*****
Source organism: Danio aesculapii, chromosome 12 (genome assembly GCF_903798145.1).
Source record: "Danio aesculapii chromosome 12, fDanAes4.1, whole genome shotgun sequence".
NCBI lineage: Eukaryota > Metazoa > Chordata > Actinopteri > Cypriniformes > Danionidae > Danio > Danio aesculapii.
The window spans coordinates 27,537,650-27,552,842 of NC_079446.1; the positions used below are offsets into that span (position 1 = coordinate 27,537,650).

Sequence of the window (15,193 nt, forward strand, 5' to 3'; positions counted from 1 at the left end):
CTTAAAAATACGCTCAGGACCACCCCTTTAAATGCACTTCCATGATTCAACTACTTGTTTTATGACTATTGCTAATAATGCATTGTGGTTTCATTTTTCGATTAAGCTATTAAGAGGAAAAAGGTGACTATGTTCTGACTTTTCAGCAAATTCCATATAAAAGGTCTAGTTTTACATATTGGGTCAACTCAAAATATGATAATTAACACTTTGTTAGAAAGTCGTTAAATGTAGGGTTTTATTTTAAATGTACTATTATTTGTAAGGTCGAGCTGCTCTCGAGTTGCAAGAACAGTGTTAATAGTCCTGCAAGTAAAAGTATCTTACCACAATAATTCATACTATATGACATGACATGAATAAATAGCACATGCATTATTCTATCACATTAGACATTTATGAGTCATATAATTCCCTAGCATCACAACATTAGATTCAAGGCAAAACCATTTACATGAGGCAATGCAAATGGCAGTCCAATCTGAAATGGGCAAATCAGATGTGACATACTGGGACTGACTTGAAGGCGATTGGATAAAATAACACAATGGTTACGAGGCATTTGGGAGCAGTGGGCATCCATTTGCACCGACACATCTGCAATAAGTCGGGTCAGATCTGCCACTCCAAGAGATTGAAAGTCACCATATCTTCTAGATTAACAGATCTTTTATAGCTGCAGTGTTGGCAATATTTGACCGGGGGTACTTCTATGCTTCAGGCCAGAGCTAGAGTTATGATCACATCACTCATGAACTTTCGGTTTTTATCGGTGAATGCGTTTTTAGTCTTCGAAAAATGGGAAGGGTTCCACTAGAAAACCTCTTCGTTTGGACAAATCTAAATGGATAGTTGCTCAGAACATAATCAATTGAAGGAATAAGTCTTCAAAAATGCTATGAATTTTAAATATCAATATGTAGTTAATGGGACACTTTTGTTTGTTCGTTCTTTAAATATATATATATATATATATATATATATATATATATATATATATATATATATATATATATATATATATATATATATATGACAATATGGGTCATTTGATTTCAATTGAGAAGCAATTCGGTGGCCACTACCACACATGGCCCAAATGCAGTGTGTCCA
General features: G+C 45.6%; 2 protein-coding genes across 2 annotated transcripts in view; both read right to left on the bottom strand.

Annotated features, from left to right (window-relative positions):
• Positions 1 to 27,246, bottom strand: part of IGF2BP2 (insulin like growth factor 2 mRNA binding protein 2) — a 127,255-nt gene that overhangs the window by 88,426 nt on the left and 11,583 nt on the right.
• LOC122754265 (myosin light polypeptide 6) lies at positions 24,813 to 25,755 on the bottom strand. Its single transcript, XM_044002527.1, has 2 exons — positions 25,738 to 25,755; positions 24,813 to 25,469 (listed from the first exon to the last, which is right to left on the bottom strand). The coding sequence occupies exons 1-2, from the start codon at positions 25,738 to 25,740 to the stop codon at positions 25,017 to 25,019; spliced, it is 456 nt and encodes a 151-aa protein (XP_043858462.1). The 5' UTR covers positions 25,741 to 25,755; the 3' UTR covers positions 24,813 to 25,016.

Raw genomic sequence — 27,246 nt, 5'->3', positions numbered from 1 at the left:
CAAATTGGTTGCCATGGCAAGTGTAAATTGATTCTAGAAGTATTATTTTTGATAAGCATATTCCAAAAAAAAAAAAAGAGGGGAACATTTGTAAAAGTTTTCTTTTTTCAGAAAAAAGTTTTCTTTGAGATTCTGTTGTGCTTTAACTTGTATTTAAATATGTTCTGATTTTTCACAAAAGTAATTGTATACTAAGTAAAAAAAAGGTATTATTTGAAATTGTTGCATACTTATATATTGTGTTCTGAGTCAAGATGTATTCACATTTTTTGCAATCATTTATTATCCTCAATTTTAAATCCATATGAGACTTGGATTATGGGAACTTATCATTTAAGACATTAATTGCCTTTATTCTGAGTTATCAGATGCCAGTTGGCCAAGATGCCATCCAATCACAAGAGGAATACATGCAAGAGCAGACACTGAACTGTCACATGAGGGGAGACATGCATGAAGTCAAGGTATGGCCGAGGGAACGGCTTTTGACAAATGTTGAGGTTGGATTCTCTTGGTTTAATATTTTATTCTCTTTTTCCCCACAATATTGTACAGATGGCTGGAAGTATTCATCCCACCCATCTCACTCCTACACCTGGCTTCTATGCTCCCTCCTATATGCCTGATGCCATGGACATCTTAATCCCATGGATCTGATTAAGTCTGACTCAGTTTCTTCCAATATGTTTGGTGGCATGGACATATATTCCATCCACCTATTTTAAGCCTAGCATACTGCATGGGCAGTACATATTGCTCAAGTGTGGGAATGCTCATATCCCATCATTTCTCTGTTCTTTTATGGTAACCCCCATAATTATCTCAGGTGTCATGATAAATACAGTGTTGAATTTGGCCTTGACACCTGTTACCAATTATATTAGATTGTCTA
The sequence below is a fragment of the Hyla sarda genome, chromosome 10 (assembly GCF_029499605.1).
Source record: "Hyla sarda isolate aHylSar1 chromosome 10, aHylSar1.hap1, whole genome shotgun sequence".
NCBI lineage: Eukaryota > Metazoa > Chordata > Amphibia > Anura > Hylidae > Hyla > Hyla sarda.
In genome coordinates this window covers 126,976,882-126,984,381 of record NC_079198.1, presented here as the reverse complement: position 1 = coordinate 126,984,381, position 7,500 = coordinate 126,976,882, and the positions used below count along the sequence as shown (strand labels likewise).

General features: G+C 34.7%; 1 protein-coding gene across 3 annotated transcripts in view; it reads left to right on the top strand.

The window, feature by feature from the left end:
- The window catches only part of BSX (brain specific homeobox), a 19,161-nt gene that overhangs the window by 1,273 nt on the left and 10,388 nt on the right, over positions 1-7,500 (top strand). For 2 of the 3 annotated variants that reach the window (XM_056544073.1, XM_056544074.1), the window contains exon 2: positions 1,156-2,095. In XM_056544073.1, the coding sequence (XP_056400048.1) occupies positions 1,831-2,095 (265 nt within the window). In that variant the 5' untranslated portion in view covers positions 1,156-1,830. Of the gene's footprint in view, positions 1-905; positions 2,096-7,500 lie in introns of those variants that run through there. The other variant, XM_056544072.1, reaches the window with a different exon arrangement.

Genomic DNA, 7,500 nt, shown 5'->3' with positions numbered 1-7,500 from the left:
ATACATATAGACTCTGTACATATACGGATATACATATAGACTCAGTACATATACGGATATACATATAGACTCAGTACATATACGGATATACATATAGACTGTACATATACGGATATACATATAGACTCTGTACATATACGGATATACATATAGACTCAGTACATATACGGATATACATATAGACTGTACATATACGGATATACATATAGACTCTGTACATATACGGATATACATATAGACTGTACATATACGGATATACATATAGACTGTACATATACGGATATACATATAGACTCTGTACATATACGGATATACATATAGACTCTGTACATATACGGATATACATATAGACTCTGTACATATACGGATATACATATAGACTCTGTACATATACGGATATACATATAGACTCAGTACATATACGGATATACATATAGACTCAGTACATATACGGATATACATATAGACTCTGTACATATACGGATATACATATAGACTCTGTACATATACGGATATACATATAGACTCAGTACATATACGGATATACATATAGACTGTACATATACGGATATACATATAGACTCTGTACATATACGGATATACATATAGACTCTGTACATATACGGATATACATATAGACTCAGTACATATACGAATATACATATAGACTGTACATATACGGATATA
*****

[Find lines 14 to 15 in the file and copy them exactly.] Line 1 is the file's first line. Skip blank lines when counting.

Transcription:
Source record: "Hyla sarda isolate aHylSar1 chromosome 10, aHylSar1.hap1, whole genome shotgun sequence".
NCBI lineage: Eukaryota > Metazoa > Chordata > Amphibia > Anura > Hylidae > Hyla > Hyla sarda.